Nurse-Patient Communication Can Reduce Medical Errors
Do you feel like a child when you talk to your health care provider? Are you afraid to ask questions? Are you concerned that your health care provider may not like you if you ask too many questions or challenge their directives for you? Do you feel like you have to raise your voice or make aggressive demands to be heard?
Often, nurses and other healthcare providers are viewed as authorities, much like a parent. When patients feel like powerless children the primitive stress response of fight (aggression) or flight (non-communication) is often the result.
Nurses can fall into the same trap, thinking that they need to be the authority and that the patient must comply, like an obedient child, with their recommendations. Patients who do not do what they are told may be called “non-compliant”. Or, patients who asked too many questions can be viewed as being difficult. Providers may even “fire” patients who are too aggressively difficult, which can leave them high and dry without adequate care.
When communication breaks down due to the power struggle between patients and providers, the stage is set for an increase in medical errors and poor health outcomes.
It is important for both patients and providers to respect and value the authority and knowledge that each brings to the relationship. While providers have a unique body of knowledge regarding diagnosis and treatment, patients have a unique body of knowledge about their history, the way their body functions and how treatment recommendations will fit with their unique lifestyle and values.
Since the ultimate power for deciding which recommendations will be implemented rests with the patient, it is important for the provider to understand the patient’s history, lifestyle and values. It is also important for the patient to feel empowered to offer information and ask questions that will help them to make the best choices for their health.
The safest relationship between provider and patient is one that respects and values that both are adults in partnership toward achieving the best outcomes for the patient. This type of communication is one key to reducing medical errors.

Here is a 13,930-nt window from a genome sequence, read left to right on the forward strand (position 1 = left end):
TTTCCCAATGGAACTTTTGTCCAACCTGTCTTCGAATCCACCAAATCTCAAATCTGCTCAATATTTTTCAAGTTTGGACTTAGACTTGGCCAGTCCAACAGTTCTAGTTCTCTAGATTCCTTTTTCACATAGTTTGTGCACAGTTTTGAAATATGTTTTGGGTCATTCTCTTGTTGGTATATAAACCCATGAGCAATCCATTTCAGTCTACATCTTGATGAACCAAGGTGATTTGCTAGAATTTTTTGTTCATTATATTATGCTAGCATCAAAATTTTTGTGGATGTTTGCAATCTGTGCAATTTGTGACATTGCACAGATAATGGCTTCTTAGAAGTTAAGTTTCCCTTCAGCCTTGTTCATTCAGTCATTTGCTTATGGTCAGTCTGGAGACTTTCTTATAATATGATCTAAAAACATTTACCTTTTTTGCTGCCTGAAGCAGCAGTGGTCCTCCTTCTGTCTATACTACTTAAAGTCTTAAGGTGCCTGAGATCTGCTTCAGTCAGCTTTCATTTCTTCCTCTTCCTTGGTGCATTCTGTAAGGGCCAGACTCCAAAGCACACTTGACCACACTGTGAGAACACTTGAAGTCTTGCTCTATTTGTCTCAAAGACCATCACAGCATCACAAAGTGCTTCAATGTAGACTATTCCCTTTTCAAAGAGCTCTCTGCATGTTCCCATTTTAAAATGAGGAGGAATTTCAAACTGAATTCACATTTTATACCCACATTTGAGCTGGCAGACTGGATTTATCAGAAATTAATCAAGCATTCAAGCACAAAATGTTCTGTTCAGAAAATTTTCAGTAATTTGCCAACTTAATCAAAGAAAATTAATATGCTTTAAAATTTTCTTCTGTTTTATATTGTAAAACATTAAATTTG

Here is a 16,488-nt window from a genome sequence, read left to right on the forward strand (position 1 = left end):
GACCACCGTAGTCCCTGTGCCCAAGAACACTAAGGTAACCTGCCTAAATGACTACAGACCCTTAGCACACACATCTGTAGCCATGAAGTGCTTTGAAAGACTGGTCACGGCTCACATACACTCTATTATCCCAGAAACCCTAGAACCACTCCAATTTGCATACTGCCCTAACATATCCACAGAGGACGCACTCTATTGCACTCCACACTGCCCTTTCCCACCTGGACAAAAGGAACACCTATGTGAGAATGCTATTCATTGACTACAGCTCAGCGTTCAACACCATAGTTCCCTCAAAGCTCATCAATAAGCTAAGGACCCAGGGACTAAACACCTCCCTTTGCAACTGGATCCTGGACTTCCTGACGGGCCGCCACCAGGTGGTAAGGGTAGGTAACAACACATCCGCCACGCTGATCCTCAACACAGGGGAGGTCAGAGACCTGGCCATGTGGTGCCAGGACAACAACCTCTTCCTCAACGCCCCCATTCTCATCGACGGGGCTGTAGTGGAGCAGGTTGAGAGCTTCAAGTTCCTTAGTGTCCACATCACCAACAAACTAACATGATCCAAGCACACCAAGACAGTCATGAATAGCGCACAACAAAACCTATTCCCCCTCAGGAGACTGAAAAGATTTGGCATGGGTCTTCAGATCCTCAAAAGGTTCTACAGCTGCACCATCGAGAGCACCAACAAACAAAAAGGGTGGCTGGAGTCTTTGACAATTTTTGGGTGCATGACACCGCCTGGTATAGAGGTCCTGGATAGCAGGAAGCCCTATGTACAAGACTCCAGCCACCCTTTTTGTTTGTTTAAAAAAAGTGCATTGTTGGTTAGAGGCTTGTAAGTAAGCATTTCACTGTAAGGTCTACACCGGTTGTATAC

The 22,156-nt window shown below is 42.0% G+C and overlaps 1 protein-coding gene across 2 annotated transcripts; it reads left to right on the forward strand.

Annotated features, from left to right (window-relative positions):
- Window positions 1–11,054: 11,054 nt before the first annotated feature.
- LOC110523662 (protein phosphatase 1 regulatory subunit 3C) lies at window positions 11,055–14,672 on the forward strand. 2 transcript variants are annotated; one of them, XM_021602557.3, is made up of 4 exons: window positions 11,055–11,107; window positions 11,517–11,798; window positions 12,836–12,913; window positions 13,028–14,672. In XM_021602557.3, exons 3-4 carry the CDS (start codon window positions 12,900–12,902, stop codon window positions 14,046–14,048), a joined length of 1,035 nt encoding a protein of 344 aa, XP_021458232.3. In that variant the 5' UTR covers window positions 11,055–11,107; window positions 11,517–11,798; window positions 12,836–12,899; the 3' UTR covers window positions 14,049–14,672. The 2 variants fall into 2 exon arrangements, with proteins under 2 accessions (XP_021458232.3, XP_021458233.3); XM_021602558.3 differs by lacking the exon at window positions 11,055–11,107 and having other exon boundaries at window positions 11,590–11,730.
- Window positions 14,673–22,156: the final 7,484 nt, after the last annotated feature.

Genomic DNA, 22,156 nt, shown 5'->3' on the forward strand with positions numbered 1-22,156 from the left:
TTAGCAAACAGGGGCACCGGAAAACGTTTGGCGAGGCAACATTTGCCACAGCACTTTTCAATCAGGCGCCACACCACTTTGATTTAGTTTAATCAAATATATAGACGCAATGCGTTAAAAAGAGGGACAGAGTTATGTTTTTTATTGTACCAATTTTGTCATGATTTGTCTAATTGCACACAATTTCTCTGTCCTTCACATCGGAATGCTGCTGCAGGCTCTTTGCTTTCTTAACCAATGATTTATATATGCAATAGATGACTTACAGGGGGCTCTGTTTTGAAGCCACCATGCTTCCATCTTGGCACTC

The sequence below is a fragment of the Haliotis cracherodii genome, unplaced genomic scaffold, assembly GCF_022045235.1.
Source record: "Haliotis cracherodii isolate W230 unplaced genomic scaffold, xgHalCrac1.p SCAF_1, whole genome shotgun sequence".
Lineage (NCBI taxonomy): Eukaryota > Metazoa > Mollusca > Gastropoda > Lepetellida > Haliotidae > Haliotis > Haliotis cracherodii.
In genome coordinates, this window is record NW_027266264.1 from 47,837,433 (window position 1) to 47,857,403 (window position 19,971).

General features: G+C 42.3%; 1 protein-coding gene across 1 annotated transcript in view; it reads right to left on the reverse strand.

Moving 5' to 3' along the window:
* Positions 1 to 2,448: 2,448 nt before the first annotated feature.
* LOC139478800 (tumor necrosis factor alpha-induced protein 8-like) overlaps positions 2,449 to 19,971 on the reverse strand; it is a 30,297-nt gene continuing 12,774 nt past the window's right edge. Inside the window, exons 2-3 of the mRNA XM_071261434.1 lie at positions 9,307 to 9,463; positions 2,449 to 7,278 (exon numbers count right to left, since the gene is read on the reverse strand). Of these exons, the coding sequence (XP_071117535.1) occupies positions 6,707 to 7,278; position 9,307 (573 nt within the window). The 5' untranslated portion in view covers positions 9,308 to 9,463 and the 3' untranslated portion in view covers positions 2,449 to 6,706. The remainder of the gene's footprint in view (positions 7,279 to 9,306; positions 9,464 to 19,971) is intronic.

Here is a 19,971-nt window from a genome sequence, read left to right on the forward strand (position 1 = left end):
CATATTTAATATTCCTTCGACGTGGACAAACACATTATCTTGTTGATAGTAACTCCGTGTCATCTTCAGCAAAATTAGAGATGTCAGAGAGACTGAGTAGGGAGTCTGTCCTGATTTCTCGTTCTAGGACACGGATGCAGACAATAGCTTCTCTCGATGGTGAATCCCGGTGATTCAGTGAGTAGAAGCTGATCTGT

The New England, Healthcare Institute (NEHI) found that from one third to one half of patients in the US do not take their medications, as instructed, leading to poorer health, more frequent hospitalization and a higher risk of death. This raises medical costs by as much as $290 billion annually. The Institute believes that if healthcare providers are reimbursed for health outcomes. They might spend more time and resources to help educate patients more effectively on proper treatment implementation. But this solution addresses only half the equation. It is also important for patients to recognize and assume responsibility for clarifying and implementing strategies to effectively achieve their own desired outcomes.
A nurse or provider can create the atmosphere for partnership by allowing enough time for conversation and consultation with the patient, and inviting an open dialogue. The patient contributes to the partnership by assertively communicating information, questions, concerns and a desire to make the best choices for their own health.
The increasing complexity and cost of healthcare, along with an increasing demand for better outcomes and accountability provides an incentive for better communication between patients and providers. Both must become more aware of changing old parent-child models of communication where the provider is the authority and the patient must either comply or oppose their directives, to an adult-adult relationship where both respect and value the contribution each makes toward the health outcomes both want.
When providers and patients communicate as partners toward better health, medical errors can be reduced and win-win health outcomes can be achieved.
© Aila Accad, RN
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